As a caveat I've only done simple particle systems, and I've always had emitters emit either simple particles or more emitters (in a separate list), independent of the parent after being created. Instead of a back reference to the emitter I'd maybe have some preset particle / emitter types that don't ever get destroyed so any info on their behaviour is never changed. Or simply have the different particle types in their own separate lists so you can run through them quickly without any branching.

However going with your suggestion, we can come up with ideas for ways of doing the back-references, but the best answer may depend on the types of particle system, the numbers of particles / emitters involved, how you want to do it (CPU or GPU maybe?), because this can affect things like the cost of branching / jumping around cache. The 'best' solution for 64 particles on a CPU might be quite different to the best solution for a million on a GPU for instance. Maybe you could flesh out your question with some more context?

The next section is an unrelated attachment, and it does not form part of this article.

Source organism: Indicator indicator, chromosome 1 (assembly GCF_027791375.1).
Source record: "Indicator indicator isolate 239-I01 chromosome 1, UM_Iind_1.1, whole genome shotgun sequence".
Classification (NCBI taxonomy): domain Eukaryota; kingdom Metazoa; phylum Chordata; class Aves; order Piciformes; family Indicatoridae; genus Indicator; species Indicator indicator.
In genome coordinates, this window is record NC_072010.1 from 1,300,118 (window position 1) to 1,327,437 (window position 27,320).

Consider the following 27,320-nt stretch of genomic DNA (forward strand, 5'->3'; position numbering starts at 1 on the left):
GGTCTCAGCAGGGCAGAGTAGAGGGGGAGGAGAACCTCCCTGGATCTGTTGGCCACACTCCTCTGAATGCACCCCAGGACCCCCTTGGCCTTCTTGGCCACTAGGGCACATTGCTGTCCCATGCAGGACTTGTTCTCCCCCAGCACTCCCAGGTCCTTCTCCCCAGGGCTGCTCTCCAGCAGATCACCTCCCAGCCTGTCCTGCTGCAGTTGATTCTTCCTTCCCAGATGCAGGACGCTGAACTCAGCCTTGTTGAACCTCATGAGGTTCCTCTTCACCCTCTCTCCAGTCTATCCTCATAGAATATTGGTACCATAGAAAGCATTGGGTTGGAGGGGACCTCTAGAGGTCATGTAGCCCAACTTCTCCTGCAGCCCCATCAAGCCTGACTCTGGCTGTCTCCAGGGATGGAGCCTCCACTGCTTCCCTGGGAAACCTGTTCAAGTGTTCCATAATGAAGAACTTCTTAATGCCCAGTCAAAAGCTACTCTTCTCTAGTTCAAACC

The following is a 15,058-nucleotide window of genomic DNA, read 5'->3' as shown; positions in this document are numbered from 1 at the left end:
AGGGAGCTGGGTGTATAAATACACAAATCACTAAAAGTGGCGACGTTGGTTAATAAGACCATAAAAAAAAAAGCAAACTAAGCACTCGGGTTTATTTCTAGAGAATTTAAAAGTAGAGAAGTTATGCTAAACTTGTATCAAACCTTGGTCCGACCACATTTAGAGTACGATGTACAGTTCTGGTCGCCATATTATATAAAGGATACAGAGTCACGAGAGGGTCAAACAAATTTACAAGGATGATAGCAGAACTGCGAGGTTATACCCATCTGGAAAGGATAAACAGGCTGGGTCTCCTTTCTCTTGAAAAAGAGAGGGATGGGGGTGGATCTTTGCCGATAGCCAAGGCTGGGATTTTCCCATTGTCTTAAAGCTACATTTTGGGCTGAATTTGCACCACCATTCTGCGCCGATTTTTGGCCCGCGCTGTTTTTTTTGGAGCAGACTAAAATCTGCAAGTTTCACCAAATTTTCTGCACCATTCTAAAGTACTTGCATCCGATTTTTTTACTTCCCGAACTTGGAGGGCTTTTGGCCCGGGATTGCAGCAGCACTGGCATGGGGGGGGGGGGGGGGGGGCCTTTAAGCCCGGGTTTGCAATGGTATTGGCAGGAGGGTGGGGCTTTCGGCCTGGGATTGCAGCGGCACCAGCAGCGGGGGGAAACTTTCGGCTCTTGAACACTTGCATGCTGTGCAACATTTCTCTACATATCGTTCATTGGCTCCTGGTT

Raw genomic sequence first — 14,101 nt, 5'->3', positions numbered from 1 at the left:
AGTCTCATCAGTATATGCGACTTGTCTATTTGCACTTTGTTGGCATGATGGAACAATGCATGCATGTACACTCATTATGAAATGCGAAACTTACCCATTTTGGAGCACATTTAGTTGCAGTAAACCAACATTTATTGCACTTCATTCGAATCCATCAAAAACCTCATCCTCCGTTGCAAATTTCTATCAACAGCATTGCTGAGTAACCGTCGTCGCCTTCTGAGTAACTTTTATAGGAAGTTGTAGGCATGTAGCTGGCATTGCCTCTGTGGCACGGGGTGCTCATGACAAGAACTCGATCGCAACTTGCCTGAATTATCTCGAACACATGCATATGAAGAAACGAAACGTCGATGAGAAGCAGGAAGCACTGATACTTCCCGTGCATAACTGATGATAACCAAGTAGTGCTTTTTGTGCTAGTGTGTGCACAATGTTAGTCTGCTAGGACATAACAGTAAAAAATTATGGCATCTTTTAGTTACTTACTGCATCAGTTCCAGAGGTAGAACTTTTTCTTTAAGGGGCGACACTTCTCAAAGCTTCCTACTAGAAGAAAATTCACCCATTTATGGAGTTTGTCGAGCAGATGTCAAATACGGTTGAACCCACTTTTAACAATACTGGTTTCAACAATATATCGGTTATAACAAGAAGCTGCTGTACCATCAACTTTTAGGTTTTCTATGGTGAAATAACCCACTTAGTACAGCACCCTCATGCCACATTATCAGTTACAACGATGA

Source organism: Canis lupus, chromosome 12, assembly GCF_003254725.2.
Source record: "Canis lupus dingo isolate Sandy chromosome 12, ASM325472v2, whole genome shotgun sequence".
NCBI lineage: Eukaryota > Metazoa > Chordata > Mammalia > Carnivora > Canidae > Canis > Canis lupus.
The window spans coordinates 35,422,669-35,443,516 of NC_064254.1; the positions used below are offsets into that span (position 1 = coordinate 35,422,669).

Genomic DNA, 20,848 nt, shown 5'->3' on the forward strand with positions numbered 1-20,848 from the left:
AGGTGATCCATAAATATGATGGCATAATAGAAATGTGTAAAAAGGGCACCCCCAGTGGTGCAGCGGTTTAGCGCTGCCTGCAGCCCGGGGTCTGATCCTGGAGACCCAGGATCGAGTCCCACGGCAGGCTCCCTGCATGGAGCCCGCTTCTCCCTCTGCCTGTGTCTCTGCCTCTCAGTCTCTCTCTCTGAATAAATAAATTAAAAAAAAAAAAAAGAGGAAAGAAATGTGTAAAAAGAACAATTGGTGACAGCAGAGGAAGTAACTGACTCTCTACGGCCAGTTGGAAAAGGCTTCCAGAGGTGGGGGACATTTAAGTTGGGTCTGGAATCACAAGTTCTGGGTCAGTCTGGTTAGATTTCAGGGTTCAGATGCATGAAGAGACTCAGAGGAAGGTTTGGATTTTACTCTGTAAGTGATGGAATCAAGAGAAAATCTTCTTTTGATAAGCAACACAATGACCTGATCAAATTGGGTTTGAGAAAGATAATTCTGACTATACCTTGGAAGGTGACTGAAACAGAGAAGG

Share this post


Link to post
Share on other sites

Depending on the number of particles vs the number of particles to track, it may be useful to store the latter separately from the former, and accept non-contiguous access there.

Share this post


Link to post
Share on other sites
On 8/8/2017 at 8:15 AM, zfvesoljc said:

Now, for some cases, an emitter would need to keep a reference (basically an index) or a handle of some sort to a specific particle (parent particle, sub emitter relationship). Any ideas how to nicely/fast do that?

If I understand, your generic problem is: you have an object container with an object inner inside. You destroy container and poor inner goes with it. Too bad you need to keep referencing it so you're blasted and you need to reconstruct.